How far left will President Macron lean in his choice of prime minister?

Issued on: 13/05/2022 – 14:19Modified: 13/05/2022 – 14:24

Recently re-elected center-right French President Emmanuel Macron has promised to take account of the groundswell of revolt that saw the political extremes attract record numbers of voters. Macron’s choice of leader for the new government will be crucial. Could Jean-Luc Mélenchon get the job?

Macron’s second five years at the helm officially kick off on Saturday.

Comfortably re-elected in the wake of a divisive campaign, the president now faces the challenge of turning the page on five years of rule seen by many as too distant from everyday concerns.

He has promised to be nothing less than “a new president for the new mandate”.

Rejected by more than 50 percent of those who voted in the first round of the presidential election in April, Macron has to find a way to shifting his image from that of the arrogant, élitist, former merchant banker who has no idea how difficult life can be for many French workers.

The composition of Macron’s new government, likely to be named early next week, will be a first indication of presidential determination to move on, especially if Macron names a left-wing figure as his prime minister.

Mélenchon, man of the people

Far-left leader, Jean-Luc Mélenchon, is convinced he’s the man for the job.

He finished third in the presidential shake-down, and has called on voters to “elect him prime minister” by handing the left a National Assembly majority which will enable them to block the centrist president’s reforms.

A forced “cohabitation” between Macron and Mélenchon would be the first in two decades, but observers say that such a scenario remains unlikely, despite the alliance deal linking the left-of-center parties with a view to winning an overall leftist majority in the June parliamentary polls.

The new allies have agreed on Mélenchon’s core policy proposals, including raising the minimum wage, reducing the retirement age to 60 and rolling back controversial labor market reforms.

Deep differences, notably on the question of French European committments, remain.

And not all members of the various alliance partners have been prepared to play by the rules laid down on sharing potentially winnable constituencies. Hollande-era former minister, Stephane Le Foll, has already called for a rejection of the pact and has promised to lead a separate campaign.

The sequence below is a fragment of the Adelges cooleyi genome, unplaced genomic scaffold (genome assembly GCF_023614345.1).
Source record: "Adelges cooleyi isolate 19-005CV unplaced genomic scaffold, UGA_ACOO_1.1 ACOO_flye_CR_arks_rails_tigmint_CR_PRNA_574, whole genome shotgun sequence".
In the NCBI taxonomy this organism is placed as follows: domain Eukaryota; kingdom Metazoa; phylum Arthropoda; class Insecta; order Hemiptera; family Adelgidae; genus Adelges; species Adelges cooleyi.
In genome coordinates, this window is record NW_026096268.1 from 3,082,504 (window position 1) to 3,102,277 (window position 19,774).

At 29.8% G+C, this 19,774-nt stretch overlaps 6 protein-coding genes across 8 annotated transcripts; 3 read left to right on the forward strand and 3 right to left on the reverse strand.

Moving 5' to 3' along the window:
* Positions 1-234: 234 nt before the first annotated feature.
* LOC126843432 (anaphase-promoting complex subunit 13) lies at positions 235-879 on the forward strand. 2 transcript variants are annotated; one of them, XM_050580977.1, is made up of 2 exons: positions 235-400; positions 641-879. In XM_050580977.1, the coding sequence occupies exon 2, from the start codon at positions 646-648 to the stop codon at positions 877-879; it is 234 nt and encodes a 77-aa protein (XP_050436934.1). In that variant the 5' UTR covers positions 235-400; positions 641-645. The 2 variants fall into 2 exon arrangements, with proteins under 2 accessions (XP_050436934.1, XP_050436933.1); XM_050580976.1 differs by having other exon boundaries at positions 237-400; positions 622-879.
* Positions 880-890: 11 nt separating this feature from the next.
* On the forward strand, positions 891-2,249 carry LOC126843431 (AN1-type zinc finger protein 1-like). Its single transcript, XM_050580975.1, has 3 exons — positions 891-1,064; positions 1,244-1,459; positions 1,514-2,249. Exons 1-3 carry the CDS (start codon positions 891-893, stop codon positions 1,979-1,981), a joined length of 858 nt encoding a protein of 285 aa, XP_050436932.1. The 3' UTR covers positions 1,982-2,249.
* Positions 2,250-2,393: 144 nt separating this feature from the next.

Inflation at 1999 levels

A shaky left-wing coalition is not Macron’s only concern.

Inflation is at its most intense since France adopted the european single currency in 1999; economic growth is slow; most of those questioned by opinion pollsters say their crucial worry is the widening gap between their spending power and rapidly rising prices, even for basic goods and services.

Conscious that “the hour is grave,” Macron has promised a new approach, based on the respect of all players. . . parliament, the bosses and trade unions, the driving forces of society.

François Hollande, Macron’s predecessor in the top job says, with perhaps a hint of scepticism, “let’s hope that this method which has yet to take a definitive shape will enable the country to rebuild self-confidence.”

Madame La Première Ministre?

First of all, while waiting for the verdict from the polling stations, Emmanuel Macron has to name a government to replace the team led by Jean Castex, all of whom formally resigned on Wednesday.

The political commentators are sure the president will choose a woman from a socialist background, someone with considerable parliamentary experience.

Which would leave Emmanuel Macron with a choice between Marisol Touraine, Hollande’s Social Affairs Minister, and Audrey Azoulay, the Unesco boss, another minister in the last Socialist government.

Except that former Socialists are not at all in favor with the majority of left-wing voters. And a refugee from the Hollande era might scare away right-wing support, used to see Macron choose his government chief from the ranks of the right.

The Republic on the Move principle which consits in taking the best from the right, the best from the left, and the best from civil society makes it sound easy.

It is anything but.

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